Storing Your Food Storage
June 3, 2013
Okay--now you've got your food storage. You've spent a considerable amount of money to make sure you and your family will not go hungry during an emergency. But there's one problem. You live in a small house or an apartment, and you don't know where you're going to put it all. We have plenty of people with this problem, so we've decided to help.
When considering where to put your food storage there are a few very important facts you need to remember. In order to keep your food fresh and nutritious, your storage area needs to be as cold and dark a place as possible. Light and heat can destroy not only the taste and texture of your food, but also the nutritional content. Even if you manage to conquer those two food foes, you still have to worry about bugs and rodents.
The optimal temperature for food storage is between 50 and 60° F. While storing your food in optimal conditions may seem like a bit of a challenge, this is actually a good way to be creative. Generally, food storage comes in two different packages--#10 cans and plastic six-gallon buckets. The cans are easier to keep fresh and safe, since it's almost impossible for light, bugs, or rodents to get into a sealed metal can. As long as you can keep them cool, they will stay fresh for years. The six-gallon buckets are more of a risk, but precautions can be, and have been taken to ensure they keep your food storage fresh. Since they're made of plastic, bugs still aren't able to get in on their own, but it's possible for rodents to gnaw their way in. And they will, too, if they can smell your food. The food inside of well-packaged buckets is packaged in vacuum-sealed mylar bags. These are called " superpails." This process makes the bags airtight and allows no odor to escape. Even so, it's important to check your superpails and bags when they are delivered, and again every few months to make sure the packaging is intact.
Where can your food stay cool? Since heat rises, it is best to keep your food in a basement or cellar where it will stay much cooler than it would on a top floor or in an attic. You can also put it underneath beds, or on closet floors. If you don't feel you have enough closet space, you can have two children share one closet. Another suggestion some of us have used is to place boxes of #10 cans on their side behind a couch. Simply move the couch about a foot away from the wall, and you have several more cubic feet of storage space.
It's also possible to store your food storage cans outside, but you must take care to ensure they will not rust. Rust will destroy your food. Quality #10 cans are double enamel-coated, inside and out, so they won't rust unless they get nicked or dented. Being out in the elements generally makes your cans more likely to rust, but there are a few good spots to keep your food cool, if you're careful. A dry crawl space is one good spot. A garage is another, but a lot of times garages get pretty hot during the summer. If you feel your garage is too hot in the summer, don't hesitate to put your food storage somewhere cooler during those months.One word of caution about this: you also don't want your food to be in shifting climates. Going from hot to cold and back again generally isn't very good for your food.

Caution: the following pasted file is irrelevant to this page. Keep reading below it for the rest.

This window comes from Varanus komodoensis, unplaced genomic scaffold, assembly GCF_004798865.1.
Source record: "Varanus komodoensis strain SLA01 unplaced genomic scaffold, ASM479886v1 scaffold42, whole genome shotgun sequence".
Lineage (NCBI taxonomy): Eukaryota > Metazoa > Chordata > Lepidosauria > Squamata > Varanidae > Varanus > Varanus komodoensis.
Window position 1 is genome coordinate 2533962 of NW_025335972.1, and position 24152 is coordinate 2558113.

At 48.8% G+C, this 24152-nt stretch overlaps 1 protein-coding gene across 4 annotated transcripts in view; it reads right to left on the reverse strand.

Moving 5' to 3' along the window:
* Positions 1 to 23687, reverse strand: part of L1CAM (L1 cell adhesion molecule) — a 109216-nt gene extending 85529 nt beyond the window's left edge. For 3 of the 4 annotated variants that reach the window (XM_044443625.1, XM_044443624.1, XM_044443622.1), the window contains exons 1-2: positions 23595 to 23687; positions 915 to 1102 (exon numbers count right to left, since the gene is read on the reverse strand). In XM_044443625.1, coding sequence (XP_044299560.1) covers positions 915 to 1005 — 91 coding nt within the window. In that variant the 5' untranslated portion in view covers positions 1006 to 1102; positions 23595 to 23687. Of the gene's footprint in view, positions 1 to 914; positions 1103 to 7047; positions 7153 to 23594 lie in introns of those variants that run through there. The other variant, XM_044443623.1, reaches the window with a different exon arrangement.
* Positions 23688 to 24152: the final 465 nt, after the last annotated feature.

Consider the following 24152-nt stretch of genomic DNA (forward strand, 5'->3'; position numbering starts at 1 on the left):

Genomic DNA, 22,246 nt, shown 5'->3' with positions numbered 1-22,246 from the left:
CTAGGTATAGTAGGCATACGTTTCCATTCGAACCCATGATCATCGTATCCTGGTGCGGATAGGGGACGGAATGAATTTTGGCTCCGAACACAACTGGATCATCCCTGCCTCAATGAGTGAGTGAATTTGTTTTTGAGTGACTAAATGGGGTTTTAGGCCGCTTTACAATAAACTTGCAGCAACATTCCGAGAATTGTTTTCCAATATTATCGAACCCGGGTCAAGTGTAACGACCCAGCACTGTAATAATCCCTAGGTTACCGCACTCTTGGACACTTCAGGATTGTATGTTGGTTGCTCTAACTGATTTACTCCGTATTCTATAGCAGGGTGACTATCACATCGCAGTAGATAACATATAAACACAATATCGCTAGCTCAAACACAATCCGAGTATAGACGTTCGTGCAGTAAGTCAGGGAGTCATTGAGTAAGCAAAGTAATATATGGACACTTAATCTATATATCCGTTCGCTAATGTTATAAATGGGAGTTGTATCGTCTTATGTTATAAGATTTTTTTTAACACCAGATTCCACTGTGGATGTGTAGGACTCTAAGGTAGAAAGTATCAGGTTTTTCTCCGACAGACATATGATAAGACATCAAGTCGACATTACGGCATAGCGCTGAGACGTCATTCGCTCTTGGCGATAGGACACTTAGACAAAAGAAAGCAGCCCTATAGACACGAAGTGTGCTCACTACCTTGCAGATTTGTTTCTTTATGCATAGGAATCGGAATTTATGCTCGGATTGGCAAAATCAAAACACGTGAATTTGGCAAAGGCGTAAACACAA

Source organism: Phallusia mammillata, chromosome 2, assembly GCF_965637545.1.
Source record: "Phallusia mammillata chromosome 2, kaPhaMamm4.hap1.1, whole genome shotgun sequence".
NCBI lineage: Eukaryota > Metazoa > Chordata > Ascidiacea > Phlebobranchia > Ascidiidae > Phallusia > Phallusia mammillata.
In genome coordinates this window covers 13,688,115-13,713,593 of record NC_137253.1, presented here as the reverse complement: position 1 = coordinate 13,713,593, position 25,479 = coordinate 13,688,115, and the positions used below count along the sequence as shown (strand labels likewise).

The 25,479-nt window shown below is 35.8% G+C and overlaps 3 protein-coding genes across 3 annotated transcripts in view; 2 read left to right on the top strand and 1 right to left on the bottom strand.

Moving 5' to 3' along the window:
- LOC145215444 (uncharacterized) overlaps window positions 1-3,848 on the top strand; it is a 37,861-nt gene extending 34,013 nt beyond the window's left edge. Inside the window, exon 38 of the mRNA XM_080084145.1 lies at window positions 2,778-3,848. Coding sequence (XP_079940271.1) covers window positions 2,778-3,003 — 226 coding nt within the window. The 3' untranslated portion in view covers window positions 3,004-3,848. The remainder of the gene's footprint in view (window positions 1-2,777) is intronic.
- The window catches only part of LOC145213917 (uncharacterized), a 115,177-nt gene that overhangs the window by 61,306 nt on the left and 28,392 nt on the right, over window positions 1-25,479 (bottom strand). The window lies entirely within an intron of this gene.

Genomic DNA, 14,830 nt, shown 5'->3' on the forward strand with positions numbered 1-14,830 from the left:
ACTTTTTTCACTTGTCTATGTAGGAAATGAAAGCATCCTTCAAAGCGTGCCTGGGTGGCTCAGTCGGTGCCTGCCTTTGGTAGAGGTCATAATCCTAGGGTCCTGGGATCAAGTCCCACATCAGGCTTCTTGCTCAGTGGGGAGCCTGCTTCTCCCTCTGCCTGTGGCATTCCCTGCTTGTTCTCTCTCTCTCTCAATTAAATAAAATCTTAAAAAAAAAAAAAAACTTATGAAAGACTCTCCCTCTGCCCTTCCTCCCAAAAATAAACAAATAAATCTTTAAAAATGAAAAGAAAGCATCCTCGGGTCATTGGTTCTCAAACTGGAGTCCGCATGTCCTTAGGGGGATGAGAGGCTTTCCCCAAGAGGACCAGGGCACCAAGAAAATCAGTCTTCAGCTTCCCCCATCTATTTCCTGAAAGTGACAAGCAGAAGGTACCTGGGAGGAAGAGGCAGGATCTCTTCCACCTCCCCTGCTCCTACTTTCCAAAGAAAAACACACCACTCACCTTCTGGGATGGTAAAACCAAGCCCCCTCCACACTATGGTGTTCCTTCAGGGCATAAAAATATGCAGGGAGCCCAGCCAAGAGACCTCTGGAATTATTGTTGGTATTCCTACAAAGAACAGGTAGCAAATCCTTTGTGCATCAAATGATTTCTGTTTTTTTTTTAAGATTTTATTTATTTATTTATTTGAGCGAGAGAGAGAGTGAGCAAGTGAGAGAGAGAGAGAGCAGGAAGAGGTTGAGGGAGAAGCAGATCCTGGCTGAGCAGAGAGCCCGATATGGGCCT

Another caution about the garage is you don't want to store your buckets next to gasoline, insecticides, or any other harmful chemicals. Plastic is porous, which could allow some of the toxic fumes these chemicals give off to enter your food.
We have heard of people who have thought about burying their food storage in the ground, because it would probably keep it cool and secure. We strongly recommend against doing this. This makes your food storage much more difficult to locate, you would have no way to rotate it, and it would be more likely to rust, or, in the case of buckets, leak. Just think of how much work it would be to get to your food storage in case of an emergency. You would have to dig down a few feet just to get it into the ground to keep it safe. That alone would easily take you several hours, and just imagine trying to dig your food up in the middle of winter. You also have no way to rotate it, increasing the chance that it will be no good when you need it.
Regarding plastic buckets, these are harder to store discreetly due mainly to their size. One suggestion I've heard involves hanging a full-length curtain, or putting an Oriental folding screen a foot or so away from an existing wall. You can stash loads of buckets back there, but the obvious drawback is a loss of space. It is not a lot of living space, but if you're already in a small living area, this may not be possible. Buckets are better suited for closet floors, since buckets are bulkier and closets offer more space. You also need to consider their weight. You don't want to store heavy six-gallon buckets on high closet shelves, because in the event of an earthquake, you definitely don't want it all to come crashing down to the floor.
If you're really low on ideas, you might even consider making furniture from your buckets. We have a customer who stacked two of our superpails together, secured a round piece of wood to the top superpail's lid, and threw a tablecloth over the whole thing. Just like that, you've got a sturdy nightstand, for next to nothing.
The important things to remember are temperature, light, and unwanted guests. With a little logic, creativity, and luck, you can keep your food tasty and fresh for as long as you need--so it will be there when you DO need it.